Kentucky police officers on Sunday wrote down the license plate numbers of roughly 50 cars parked outside a church where an in-person Easter service took place in defiance of the state’s lockdown orders to fight the spread of the coronavirus.
Kentucky Gov. Andy Beshear said on Friday that residents who flout the stay-at-home order must self-quarantine for 14 days, warning that authorities would record the license plates of those who attend in-person Easter services or other mass gatherings and follow up with them.
Shortly before Maryville Baptist Church’s Easter service, piles of nails appeared to be intentionally dumped in the parking lot of the church, the Courier-Journal reported.
The church’s pastor, Rev. Jack Roberts, has previously disregarded the state ban on gatherings, saying that he “believed in the spiritual necessity of church before COVID-19. After COVID-19, we don’t have fewer spiritual crises; we have more.” He also asserted that he has a constitutional right to hold services and accused the governor of “infringing on the church’s rights.”
Roberts covered his license plate on Sunday, as did several members of his congregation, but state troopers took down their vehicle identification numbers instead, the Journal reported.
Sgt. Josh Lawson of the Kentucky State Police said that there have been no additional violations of the statewide order, noting that several drive-in services that took place around the state “were specifically mentioned by the governor as being allowed.”
“This is a time and weekend, a whole week for multiple faiths, that is about faith. It’s about knowing we have faced as people—as Christians, as Jews, as members of many faiths—many difficult, dark times, and we have prevailed,” Gov. Beshear said on Friday. “We know that the weeks or the months ahead will be difficult. We know that there are going to be tougher days before there are easier days.”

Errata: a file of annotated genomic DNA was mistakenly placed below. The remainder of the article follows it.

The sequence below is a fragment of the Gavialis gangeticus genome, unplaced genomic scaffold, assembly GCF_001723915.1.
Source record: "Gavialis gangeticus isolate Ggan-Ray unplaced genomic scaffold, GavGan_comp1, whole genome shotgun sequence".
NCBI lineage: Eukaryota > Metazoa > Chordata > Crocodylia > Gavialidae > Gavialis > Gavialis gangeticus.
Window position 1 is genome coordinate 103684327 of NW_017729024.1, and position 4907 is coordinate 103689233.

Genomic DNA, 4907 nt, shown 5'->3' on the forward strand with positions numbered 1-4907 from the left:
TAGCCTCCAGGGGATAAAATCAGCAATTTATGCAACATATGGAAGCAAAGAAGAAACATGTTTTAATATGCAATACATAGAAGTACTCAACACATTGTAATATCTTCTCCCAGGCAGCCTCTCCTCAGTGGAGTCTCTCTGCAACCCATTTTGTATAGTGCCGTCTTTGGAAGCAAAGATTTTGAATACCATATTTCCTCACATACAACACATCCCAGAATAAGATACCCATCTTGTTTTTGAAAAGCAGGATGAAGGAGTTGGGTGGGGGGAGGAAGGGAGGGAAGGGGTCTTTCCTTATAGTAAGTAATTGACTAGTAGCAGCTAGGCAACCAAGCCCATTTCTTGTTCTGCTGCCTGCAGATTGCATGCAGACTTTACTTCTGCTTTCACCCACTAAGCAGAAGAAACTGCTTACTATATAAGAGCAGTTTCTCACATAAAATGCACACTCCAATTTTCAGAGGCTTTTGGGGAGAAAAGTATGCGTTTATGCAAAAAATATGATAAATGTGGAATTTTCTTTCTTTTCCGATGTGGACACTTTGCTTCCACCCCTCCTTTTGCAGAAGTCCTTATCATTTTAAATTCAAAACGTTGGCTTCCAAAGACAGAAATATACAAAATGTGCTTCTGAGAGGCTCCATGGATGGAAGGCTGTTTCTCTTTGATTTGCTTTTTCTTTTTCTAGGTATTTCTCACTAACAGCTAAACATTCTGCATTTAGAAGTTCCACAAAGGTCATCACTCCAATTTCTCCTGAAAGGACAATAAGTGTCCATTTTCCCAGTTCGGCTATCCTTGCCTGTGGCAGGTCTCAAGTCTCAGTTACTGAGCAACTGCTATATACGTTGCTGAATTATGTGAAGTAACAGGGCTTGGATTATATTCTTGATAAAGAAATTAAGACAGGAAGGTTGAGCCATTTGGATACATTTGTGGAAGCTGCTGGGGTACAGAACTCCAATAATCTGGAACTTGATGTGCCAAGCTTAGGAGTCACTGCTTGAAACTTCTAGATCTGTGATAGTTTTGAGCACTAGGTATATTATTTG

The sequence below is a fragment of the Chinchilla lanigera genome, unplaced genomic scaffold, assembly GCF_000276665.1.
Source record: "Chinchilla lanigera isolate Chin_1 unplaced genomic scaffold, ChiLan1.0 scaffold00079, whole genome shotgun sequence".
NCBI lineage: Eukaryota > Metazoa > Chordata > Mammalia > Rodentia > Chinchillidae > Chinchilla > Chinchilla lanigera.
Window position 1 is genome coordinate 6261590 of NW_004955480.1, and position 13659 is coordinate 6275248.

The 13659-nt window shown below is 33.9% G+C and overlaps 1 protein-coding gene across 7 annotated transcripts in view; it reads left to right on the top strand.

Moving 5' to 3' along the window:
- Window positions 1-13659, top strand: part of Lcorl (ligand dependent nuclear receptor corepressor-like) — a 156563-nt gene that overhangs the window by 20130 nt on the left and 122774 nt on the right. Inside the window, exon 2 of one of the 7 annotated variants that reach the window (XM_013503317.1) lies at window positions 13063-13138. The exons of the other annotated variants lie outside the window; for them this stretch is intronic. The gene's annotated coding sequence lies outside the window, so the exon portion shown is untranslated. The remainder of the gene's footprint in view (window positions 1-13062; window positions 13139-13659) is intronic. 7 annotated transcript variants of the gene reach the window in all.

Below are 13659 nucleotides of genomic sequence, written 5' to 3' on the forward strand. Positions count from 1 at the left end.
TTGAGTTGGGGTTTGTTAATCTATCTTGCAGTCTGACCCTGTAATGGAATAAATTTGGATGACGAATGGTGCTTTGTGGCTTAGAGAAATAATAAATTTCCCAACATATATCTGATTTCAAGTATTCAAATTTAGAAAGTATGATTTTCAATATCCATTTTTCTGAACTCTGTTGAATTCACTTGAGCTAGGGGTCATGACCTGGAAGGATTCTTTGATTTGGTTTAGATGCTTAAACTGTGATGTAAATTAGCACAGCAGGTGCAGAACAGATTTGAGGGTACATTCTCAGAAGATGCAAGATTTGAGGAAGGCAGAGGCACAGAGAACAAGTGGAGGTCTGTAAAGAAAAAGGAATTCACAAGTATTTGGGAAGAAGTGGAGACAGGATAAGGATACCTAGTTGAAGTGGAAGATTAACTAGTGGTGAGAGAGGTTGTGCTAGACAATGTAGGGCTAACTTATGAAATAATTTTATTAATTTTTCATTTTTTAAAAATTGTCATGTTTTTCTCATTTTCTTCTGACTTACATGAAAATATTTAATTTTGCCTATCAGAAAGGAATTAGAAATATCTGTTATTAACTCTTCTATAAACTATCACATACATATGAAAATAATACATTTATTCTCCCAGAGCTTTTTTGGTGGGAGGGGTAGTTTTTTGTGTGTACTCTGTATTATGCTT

Beshear also said that anyone who holds in-person Easter services would be charged with a misdemeanor violation of the governor’s statewide order.
With at least 316 million Americans under orders to stay at home to mitigate the spread of the coronavirus, governors have been at odds with some religious leaders who were defiant in their determination to celebrate Easter with their congregations.
Reverend Tony Spell, a pastor of the evangelical Life Tabernacle Church in Louisiana, told Reuters that “Satan and a virus will not stop us,” and vowed to hold his service on Sunday despite Gov. John Bel Edwards’ statewide stay-at-home order. The pastor said he expected over 2,000 worshippers to attend.
“We are not afraid. We are called by God to stand against the Antichrist creeping into America’s borders. We will spread the Gospel,” Spell told Reuters.
Central Police Department Chief Roger Corcoran told The Washington Post that he waited outside the megachurch and said that roughly 330 people attended Spell’s Sunday service. “No one has advised him he couldn’t hold church,” Corcoran reportedly said. “It’s been suggested he do it a different way, just like every other church in the nation, by social media and live stream.”